Fill in your chart with a task and the estimated amount of time you spend on that task. For example, I used 9 ½ hours for school because I am including the 40-minute each way commute time. Looking at the picture of my chart, I realize that I haven’t read or sent a text, had a conversation with any of my family members; I didn’t get ready for bed, read a book, or sleep; I forgot about stopping by my parents’ house, checking social media, watching TV, and eating or preparing any meals on Saturday. Try to be as complete as you can. Then total up your hours. It’s crazy, right? Part of me wants to cry when I look at that chart. It can be overwhelming.
What do you do from here? Prioritize. What is most important? What can I do without? What can I move? Turn the chart into a list: What do I spend the most time on to what do I spend the least time on. My chart goes from school (about 50 hours) to making my lunches (about ½ hour). I spend more time writing blog posts than I do making my lunch for the week. I never realized that. After you have looked at things in a time-expenditure way, rank the items by how important they are to you in terms of necessity and personal satisfaction.
Then comes the planner. Did anyone ever teach you how to use a planner? There are many different methods, but many people agree that “on the phone” is the least successful way to manage time. Yes, the alerts and reminders are convenient, but we miss the visual cues because we don’t look at the month as a whole, or even a day as a whole.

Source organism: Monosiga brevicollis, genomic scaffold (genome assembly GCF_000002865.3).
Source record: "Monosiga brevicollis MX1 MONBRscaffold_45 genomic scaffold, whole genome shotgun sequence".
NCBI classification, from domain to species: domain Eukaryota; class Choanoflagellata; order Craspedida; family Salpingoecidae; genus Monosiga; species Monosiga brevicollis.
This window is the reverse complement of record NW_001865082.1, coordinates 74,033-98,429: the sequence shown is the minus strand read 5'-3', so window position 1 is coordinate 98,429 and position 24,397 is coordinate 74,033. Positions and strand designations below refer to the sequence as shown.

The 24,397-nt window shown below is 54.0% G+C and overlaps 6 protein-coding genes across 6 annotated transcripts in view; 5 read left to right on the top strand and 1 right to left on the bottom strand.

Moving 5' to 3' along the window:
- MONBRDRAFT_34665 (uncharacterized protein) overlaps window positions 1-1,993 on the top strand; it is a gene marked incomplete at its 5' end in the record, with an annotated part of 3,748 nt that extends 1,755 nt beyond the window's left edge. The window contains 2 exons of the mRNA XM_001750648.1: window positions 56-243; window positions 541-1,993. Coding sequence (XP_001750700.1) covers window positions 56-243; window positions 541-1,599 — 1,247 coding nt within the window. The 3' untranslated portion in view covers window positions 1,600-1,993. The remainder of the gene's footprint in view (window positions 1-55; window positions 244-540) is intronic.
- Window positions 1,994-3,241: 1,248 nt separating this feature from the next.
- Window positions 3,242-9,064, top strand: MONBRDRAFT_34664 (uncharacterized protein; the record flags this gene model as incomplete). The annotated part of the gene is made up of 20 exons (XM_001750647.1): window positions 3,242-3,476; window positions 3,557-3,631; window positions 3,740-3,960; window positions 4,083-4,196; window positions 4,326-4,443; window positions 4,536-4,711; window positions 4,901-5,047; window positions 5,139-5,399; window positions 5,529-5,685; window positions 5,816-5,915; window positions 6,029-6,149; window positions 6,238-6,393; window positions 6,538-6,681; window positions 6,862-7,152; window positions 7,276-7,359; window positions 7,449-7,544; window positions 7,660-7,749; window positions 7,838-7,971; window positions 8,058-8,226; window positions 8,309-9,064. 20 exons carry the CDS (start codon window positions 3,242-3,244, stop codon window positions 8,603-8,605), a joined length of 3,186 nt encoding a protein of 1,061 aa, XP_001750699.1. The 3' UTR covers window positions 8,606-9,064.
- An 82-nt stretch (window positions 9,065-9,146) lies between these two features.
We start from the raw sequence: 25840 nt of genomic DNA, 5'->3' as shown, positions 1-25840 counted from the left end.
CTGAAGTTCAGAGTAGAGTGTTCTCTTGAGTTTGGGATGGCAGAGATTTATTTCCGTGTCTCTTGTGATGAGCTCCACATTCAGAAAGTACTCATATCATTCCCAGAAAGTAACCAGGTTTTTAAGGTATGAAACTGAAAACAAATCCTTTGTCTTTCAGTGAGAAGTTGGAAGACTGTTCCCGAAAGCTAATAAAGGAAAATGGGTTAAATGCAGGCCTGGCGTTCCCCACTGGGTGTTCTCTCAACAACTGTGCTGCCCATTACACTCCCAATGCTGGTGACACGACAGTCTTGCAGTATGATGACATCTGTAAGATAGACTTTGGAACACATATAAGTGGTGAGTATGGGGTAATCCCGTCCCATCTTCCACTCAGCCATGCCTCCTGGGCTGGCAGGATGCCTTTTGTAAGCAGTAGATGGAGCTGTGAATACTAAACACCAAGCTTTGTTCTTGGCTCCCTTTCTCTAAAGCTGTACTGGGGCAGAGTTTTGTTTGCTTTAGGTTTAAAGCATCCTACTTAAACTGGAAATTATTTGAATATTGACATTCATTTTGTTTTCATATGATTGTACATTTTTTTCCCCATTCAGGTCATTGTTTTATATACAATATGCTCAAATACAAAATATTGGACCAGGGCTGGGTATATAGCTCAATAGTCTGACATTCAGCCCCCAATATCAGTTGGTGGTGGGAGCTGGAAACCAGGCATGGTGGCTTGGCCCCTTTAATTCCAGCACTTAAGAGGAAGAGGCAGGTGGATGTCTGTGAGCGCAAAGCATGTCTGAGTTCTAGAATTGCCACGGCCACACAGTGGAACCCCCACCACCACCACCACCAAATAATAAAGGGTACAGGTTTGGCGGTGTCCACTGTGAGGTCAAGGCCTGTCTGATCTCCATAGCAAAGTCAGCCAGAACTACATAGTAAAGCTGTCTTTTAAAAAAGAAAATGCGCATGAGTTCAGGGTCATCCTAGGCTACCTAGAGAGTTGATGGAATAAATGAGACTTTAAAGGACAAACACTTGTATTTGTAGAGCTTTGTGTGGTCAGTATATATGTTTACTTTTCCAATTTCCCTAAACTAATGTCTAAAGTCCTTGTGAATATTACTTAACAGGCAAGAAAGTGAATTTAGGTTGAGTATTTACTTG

Here’s a great method that was passed along to me many years ago: have a monthly planner AND a daily/weekly planner. The monthly planner gives you the overview. When you get your new planner, put in all of the birthdays, anniversaries, or other remarkable days. When you make doctor appointments put them in. Add in the kids’ school schedules, activities, and events. As you get information about family plans, add those in as well. All of this should go into the daily/weekly planner, as well. I know it sounds like double work, but when you look at a coming week, seeing it all at once on a monthly calendar is helpful. As to the day-to-day, make To Do lists in the daily/weekly planner. If something doesn’t get done, move it to the next day. If something absolutely MUST get done, highlight it.
There’s another thing that I forgot to put on my chart: working in my planners. I spend about 5 minutes a day, updating my planner, maybe ten on the weekends. It’s about 45 minutes a week and well worth it.